3.8. Preliminary Toxicity Assay

The Brine shrimp lethality assay (BSLA) is a benchtop assay used for the preliminary toxicity evaluation. The experiment was carried out using the method described by Epole et al., 2020 [25]. Brine shrimp eggs were obtained from JBL GmbH and Co. KG (Neuhofen, Germany). Briefly, Artemia salina cysts (brine shrimp eggs) were allowed to hatch in natural seawater, containing 35 g/L salts under constant aeration and illumination to ensure survival and maturity before use. Ten to fifteen nauplii were collected with the aid of a pipette and added to a 24-well plate. Drug conjugates and NPs were added to the corresponding wells, and the plate was stored for 24 h at 25 °C. Tests were carried out in triplicate. The negative control consisted of ten to fifteen nauplii per well in seawater without test samples, while K2Cr2O7 was used as the positive control. After the 24 h incubation, the number of dead nauplii in each well was recorded using a microscope. Larvae were considered dead after 5 s of no movement. Death was indued on the rest of the nauplii using K2Cr2O7 at 1 mg/mL, and the total nauplii in each was well determined. After 24 h, all dead larvae were counted, and the mortality rate (%) was determined according to Equation (1). Results were analyzed using GraphPad Prism version 5.00 for Windows, GraphPad Software, San Diego, CA, USA,, accessed on 5 February 2021. The results were expressed as the mean value ± SD, and a probability level p < 0.05 was considered to indicate statistical significance.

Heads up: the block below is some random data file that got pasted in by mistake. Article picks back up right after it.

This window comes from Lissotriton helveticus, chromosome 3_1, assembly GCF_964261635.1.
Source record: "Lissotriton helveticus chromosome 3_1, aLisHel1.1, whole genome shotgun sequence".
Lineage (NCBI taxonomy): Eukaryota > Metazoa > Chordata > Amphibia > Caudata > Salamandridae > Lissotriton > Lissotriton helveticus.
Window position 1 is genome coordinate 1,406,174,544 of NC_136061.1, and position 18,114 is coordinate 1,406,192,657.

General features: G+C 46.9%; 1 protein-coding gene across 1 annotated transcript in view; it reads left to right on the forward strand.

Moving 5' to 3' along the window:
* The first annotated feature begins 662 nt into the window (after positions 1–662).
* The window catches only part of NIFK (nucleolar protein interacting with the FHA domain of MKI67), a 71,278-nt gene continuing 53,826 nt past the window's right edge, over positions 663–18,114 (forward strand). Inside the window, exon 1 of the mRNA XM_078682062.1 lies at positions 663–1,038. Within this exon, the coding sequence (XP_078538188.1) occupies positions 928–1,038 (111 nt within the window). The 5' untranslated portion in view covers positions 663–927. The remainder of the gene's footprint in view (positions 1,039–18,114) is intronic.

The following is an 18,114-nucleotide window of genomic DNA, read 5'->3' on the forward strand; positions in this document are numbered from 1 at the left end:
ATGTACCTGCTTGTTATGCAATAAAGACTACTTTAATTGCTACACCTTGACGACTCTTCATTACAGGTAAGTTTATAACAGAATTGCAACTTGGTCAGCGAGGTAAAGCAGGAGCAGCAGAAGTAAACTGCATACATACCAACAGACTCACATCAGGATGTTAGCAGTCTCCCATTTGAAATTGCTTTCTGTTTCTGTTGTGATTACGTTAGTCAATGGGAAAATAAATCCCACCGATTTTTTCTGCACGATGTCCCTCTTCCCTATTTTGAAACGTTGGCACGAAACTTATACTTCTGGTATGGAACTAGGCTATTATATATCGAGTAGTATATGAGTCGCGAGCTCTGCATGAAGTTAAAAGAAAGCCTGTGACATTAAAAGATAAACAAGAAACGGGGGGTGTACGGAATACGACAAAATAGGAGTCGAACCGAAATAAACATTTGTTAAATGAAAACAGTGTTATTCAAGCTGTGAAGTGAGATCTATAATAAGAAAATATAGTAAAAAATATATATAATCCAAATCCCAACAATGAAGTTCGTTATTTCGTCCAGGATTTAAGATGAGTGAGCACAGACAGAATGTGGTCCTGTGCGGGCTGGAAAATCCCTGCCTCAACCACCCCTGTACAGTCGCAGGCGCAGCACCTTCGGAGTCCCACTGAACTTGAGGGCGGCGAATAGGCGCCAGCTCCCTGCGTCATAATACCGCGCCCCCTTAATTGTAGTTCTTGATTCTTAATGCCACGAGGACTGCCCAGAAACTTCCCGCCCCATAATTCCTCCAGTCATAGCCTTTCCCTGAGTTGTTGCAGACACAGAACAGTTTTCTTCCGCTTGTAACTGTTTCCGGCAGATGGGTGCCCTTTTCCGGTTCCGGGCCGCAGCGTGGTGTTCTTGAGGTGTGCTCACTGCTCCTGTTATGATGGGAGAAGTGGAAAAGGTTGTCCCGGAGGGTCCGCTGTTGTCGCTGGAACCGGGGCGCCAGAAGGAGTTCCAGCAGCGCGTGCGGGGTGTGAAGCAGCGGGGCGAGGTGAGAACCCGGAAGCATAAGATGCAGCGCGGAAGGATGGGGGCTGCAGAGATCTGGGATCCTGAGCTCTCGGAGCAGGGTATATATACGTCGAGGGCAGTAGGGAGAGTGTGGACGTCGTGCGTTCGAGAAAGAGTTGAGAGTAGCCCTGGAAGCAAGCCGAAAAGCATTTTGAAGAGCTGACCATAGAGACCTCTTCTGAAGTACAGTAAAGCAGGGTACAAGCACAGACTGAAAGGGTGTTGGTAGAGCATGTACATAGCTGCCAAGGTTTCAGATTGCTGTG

Mortality   Rate   ( % )   T o t a l   A .   s a l i n a L i v i n g   A .   s a l i n a T o t a l   A .   s a l i n a   ×   100

3.9. Cytotoxicity Study

3.9.1. Cell Culture

The Vero-E6 cells line, representative of nontumor-like kidney cells, was obtained from ATCC (Manassas, VA, USA). Cells were cultured in DMEM supplemented with 10% fetal bovine serum, 100 U/mL penicillin, and 0.1 mg/mL streptomycin. The cultures were maintained at 37 °C under a humidified atmosphere containing 5% CO2.